Page 54. " she does not buy a pet marmoset "

Pan, a satyr and a monkey, Museo dall'Ara Pacis
Creative Commons AttributionPan, a satyr and a monkey, Museo dall'Ara Pacis - Credit: Giovanni Dall'Orto
The choice of the word "marmoset" is surely a mistake on Graves's part. Marmosets are New World monkeys, which neither Claudius nor his mother would ever have seen. Old World monkeys, on the other hand, were not uncommonly kept as pets. Augustus's joke about Claudius's mother breeding the creatures herself gives rise, later in the novel, to a nickname used by Claudius himself.

Page 58. " But I was on the subject of Cato the Censor "

Marcus Porcius Cato (234 BC - 139 BC), the illustrious ancestor of Claudius's less than illustrious tutor, was a Roman general, statesman and magistrate, known for his upholding of traditional morality.

Page 63. " When he called me Cercopithecion [little marmoset] "

Cercopithecus neglectus
Creative Commons Attribution Share AlikeCercopithecus neglectus - Credit: Hans Hillewaert
Cercopithecus is a genus of old world monkeys, native to sub-Saharan Africa.


Page 64. " Six months later he took me into the Apollo Library "

The Bibliotheca Apollinis was on the Palatine Hill in Rome, attached to Augustus's palace, and to the Temple of Apollo Palatinus. Parts of the temple survive, but the library does not.

Page 72. " Julia's nocturnal orgies in the Market Place and on the Oration Platform "

Julia Augusti Filia (39 BC - 14 AD), the daughter of Augustus and second wife of Tiberius, was accused of adultery and licentiousness, and exiled, on Augustus's orders, to the island of Ventotene in 2 BC. Both Cassius Dio (in The Roman Histories) and Seneca (in On Benefits) refer to her conducting "revels" and "debaucheries" in the Forum, "and even on the Rostra," with a number of male partners. Seneca explicitly states that she prostituted herself.

The Rostra in the Roman Forum
GNU Free Documentation LicenseThe Rostra in the Roman Forum - Credit: Sailko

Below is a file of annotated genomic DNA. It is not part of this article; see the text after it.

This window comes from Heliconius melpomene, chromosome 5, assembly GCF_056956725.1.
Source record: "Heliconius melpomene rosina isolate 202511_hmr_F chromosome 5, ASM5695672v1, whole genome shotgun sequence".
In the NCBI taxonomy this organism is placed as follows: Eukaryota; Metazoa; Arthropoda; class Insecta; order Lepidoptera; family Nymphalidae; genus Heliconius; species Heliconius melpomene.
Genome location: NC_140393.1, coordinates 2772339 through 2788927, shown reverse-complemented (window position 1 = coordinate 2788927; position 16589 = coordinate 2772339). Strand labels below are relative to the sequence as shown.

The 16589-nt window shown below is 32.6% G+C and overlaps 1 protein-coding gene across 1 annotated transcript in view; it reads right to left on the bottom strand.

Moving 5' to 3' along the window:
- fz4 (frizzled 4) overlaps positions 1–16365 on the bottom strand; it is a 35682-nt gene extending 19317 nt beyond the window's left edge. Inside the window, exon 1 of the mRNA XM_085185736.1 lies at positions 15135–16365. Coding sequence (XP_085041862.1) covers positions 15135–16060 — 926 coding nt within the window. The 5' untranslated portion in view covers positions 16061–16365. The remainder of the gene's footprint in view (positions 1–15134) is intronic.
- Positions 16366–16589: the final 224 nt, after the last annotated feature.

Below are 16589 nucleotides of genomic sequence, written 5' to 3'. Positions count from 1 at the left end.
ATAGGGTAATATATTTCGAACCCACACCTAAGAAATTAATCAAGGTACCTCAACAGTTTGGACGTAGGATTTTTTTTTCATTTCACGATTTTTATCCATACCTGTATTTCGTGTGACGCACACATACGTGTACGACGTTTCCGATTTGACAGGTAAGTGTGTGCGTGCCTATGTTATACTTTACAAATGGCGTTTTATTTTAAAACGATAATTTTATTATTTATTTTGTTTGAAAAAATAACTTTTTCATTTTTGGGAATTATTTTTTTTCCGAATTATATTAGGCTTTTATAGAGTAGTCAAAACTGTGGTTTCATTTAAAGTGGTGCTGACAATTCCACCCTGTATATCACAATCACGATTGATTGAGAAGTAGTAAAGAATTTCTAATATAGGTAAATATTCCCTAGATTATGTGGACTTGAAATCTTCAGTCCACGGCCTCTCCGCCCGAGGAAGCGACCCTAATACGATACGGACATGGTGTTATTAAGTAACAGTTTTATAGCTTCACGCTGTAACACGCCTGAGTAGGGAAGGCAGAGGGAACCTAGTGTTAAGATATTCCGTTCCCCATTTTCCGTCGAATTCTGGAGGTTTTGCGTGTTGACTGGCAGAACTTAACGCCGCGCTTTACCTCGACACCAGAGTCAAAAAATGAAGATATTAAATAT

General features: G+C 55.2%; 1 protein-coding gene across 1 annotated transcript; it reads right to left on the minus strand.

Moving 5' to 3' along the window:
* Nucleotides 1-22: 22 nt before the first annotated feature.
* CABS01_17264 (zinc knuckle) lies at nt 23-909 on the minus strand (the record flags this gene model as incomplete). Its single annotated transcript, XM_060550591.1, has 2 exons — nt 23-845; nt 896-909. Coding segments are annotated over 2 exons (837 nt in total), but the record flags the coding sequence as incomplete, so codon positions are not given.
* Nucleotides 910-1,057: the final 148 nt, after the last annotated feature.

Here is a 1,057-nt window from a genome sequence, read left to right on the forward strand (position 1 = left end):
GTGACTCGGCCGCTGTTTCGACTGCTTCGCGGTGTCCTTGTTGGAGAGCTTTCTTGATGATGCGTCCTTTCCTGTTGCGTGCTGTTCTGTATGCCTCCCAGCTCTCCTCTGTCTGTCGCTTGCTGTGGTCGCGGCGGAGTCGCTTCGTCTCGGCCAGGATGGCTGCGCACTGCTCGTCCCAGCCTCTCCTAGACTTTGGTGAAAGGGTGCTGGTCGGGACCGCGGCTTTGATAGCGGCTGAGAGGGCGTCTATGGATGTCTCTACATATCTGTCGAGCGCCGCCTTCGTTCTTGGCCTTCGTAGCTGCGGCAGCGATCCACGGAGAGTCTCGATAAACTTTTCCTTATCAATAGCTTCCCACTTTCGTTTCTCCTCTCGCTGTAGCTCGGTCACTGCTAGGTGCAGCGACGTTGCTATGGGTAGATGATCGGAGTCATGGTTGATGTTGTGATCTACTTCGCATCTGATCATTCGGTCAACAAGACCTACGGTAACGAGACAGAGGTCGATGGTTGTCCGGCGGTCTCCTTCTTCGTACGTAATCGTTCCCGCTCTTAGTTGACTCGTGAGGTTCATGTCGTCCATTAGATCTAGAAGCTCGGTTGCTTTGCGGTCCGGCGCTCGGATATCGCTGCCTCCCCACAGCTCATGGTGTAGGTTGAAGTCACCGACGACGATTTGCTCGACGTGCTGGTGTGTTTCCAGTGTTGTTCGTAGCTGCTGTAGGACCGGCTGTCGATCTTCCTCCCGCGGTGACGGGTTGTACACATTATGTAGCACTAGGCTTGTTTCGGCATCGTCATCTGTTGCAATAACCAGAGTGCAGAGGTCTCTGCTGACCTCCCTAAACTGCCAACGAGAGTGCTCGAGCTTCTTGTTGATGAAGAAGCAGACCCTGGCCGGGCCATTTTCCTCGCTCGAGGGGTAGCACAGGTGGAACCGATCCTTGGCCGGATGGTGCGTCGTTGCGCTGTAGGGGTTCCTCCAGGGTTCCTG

The Rostra was a platform at the western end of the Forum, and was the point from which orators, including Emperors, addressed the masses. Although secular in nature, it had a near sacred significance to the Roman state. It was a place where no woman should ever have been seen, and on which no man should be seen without a toga. The equivalent would be a member of the British Royal Family fornicating in the middle of Trafalgar Square. This specific claim, however, may well have been apocryphal.

Elaine Fantham's book, Julia Augusti (Routledge 2006), gives a balanced historical account of her life).


Page 75. " There is a soldiers' marching-ballad "
The Battle of Teutoburg Forest
Public DomainThe Battle of Teutoburg Forest - Credit: Otto Albert Koch

The ballad itself is Grave's own, though composed in the irreverent style of the ballads that Roman soldiers are known to have sung at triumphal processions.

It refers to the Battle of the Teutoburg Forest in 9 AD, where General Publius Quinctilius Varus lost three entire legions (18,000 men plus auxiliaries) along with his own life.

Suetonius, in The Twelve Caesars, records that in the aftermath of the disaster Augustus 'was so disturbed that, for months at a time, he let his beard and hair grow, and would hit his head against the door, shouting: "Quintilius Varus, give me back my legions!"'